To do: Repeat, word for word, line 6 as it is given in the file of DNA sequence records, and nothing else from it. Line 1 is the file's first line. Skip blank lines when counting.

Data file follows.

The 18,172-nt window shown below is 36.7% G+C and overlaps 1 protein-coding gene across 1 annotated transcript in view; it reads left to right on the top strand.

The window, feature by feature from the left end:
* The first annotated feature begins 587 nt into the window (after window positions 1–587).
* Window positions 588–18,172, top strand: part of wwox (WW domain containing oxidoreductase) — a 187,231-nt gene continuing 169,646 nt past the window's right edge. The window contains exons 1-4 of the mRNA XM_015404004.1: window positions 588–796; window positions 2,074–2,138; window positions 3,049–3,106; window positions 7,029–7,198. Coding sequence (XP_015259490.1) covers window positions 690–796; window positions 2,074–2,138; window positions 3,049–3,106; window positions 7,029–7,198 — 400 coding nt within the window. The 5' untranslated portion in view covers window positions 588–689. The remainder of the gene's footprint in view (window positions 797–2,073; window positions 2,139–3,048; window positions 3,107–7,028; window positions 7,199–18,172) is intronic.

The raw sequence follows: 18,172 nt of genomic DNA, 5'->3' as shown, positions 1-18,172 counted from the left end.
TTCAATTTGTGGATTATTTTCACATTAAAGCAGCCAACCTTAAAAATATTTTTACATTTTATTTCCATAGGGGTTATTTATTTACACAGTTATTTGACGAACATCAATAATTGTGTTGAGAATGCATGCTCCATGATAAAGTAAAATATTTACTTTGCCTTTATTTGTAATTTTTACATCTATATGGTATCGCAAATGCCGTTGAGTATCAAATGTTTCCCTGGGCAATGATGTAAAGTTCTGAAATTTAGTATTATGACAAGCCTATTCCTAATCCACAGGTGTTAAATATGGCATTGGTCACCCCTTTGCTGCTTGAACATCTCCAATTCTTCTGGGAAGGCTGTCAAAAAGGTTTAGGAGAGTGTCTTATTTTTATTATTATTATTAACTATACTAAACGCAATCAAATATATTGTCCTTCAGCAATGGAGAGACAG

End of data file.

TTCAATTTGTGGATTATTTTCACATTAAAGCAGCCAACCTTAAAAATATTTTTACATTTTATTTCCATAGGGGTTATTTATTTACACAGTTATTTGACGAACATCAATAATTGTGTTGAGAATGCATGCTCCATGATAAAGTAAAATATTTACTTTGCCTTTATTTGTAATTTTTACATCTATATGGTATCGCAAATGCCGTTGAGTATCAAATGTTTCCCTGGGCAATGATGTAAAGTTCTGAAATTTAGTATTATGACAAGCCTATTCCTAATCCACAGGTGTTAAATATGGCATTGGTCACCCCTTTGCTGCTTGAACATCTCCAATTCTTCTGGGAAGGCTGTCAAAAAGGTTTAGGAGAGTGTCTTATTTTTATTATTATTATTAACTATACTAAACGCAATCAAATATATTGTCCTTCAGCAATGGAGAGACAG